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Broccoli Salad with Raisins or What to Take to a Potluck

broccoli salad with raisinsIt would seem I’m on a bit of a broccoli bender. First came the challenge of concocting a brunch recipe with broccoli that yielded the highly flavorful broccoli breakfast tostadas smeared with an Aleppo pepper white bean spread, roasted broccoli, a dollop of labneh, and a sprinkling of sambal oelek, giving that meal that encompasses two meals a bit of flair. Then came Jeff Friedman’s Pan-Sauteed Broccoli with Walnuts, paired with an homage to our King Arthur visit. Just when you thought the green crown had been deposed, it’s still in charge.

Sometimes the CSA delivery surprises me not with what’s inside but with its arrival. Notoriously, I heed some inner alert to buy vegetables for the crisper the evening before the brown cardboard box greets us with its array of fresh fruits and vegetables. It’s happened often enough that I’ve had to get creative about assessing its contents and the newly procured produce to deduce what will go bad quickly. Broccoli usually passes the test, like a small tree uprooted whose crown keeps green. This buys me time and as such has made broccoli an indispensable addition to the regular rotation.

broccoli salad with raisins

Recently, after attending a Big Traveling Potluck, I found myself happily saddled with a block of Kerrygold Skelling cheese. Tucked in an insulated bag, deep in the confines of my suitcase, it became one of my “food-venirs” to make the journey back up north to San Francisco from San Diego. Like the contents of our CSA box, the unexpected block of cheese was whisked into the fridge where it greeted us each time we opened the door, somewhat bewildered how to use it best. Part of the cheese slid off the block and onto a cheeseboard with a little help of prunes and crackers. Another bit made its way from the block into the mouth with ease and this might have continued if the crisper had not beckoned.

The notion of salads doused in mayonnaise somehow leaves me limp like greens past their prime. One evening I discovered that the drawer I thoughts had held spinach was bare. In its place, the head of broccoli eyed me with promise. Recent broccoli boasts included different techniques- pan-sauteeing and roasted, why not add a raw offering to the mix? Raw broccoli contrary to a misconception I had growing up is not bitter but crunchy and a good foil for other flavors. Punched up with mini cubes of the Skelling cheese, sweetness from fennel, raisins and a bit of maple makes this salad surprising without any mayonnaise marring its flavor.  If I’m going to get fixated on an ingredient, and I do all the time, then broccoli’s time has peaked. I can think of worse things to vie for space in the crisper. broccoli salad with raisins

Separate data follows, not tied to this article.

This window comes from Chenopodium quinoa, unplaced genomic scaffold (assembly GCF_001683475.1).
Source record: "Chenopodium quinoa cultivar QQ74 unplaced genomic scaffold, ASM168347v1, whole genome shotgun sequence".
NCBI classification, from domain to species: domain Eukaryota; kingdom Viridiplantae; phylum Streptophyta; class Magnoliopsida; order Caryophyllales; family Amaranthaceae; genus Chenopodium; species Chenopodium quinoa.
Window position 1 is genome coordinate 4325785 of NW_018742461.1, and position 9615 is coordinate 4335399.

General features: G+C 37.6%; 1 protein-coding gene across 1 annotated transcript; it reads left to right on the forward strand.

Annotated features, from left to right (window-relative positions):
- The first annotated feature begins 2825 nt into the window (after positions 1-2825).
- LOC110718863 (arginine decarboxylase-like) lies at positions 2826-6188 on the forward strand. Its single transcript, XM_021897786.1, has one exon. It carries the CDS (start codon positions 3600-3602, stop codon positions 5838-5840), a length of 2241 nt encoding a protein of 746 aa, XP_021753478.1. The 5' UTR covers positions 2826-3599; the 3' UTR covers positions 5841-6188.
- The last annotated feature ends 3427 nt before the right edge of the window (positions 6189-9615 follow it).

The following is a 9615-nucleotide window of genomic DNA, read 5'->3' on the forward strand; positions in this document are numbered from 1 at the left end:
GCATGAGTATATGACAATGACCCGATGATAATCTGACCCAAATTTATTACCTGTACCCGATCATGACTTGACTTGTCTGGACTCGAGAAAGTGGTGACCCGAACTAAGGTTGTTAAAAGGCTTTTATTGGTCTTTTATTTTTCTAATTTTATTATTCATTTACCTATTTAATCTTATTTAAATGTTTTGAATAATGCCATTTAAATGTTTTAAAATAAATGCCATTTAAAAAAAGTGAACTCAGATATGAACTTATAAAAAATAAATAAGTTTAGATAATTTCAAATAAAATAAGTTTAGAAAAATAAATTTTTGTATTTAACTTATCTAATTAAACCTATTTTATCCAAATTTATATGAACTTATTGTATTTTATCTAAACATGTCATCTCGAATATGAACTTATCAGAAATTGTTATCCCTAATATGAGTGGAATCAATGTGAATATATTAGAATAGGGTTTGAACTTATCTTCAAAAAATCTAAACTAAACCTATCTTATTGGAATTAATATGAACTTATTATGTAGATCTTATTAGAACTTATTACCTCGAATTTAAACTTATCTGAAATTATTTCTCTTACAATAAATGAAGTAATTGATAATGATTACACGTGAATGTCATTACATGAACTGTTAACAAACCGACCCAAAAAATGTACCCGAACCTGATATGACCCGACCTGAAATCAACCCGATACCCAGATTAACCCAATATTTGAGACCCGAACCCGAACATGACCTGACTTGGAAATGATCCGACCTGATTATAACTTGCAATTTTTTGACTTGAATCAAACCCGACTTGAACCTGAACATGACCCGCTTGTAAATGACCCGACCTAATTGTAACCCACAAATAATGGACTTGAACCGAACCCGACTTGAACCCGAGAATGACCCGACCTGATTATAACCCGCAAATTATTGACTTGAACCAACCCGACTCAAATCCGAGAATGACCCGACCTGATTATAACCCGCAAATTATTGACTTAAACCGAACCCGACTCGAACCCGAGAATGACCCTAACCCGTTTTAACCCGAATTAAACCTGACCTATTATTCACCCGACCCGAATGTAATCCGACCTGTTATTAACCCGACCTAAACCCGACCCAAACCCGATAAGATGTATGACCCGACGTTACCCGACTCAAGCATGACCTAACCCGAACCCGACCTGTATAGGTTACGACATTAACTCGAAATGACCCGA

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BROCCOLI RAISIN SALAD

You’ll find this recipe calls for hemp hearts and avocado. I think this greatly makes up for the lack of mayonnaise as it’s still full of fats, albeit healthy ones. Hemp hearts are fantastic- they’re slightly nutty and a delicious way to also add some omega 6’s to your meal. Hemp hearts are what you find inside hemp seeds. Both are available at grocery stores, but keep in mind that hemp seeds are crunchy as you also eat the outer shell as well as the heart. It’s your call as to which one to use here, but I find the fennel and broccoli provide ample crunch on their own. To store hemp hearts, pour them into a wide mouthed mason jar and freeze until your next use of them. This should keep them fresh for several months. A big thank you to the California Avocado Commission for a bag of San Diego avocados that found their way into this salad and the block of Skelling Kerrygold cheese, both from the Big Traveling Potluck and both of which provided important elements for the salad. It goes without saying that all opinions are my own.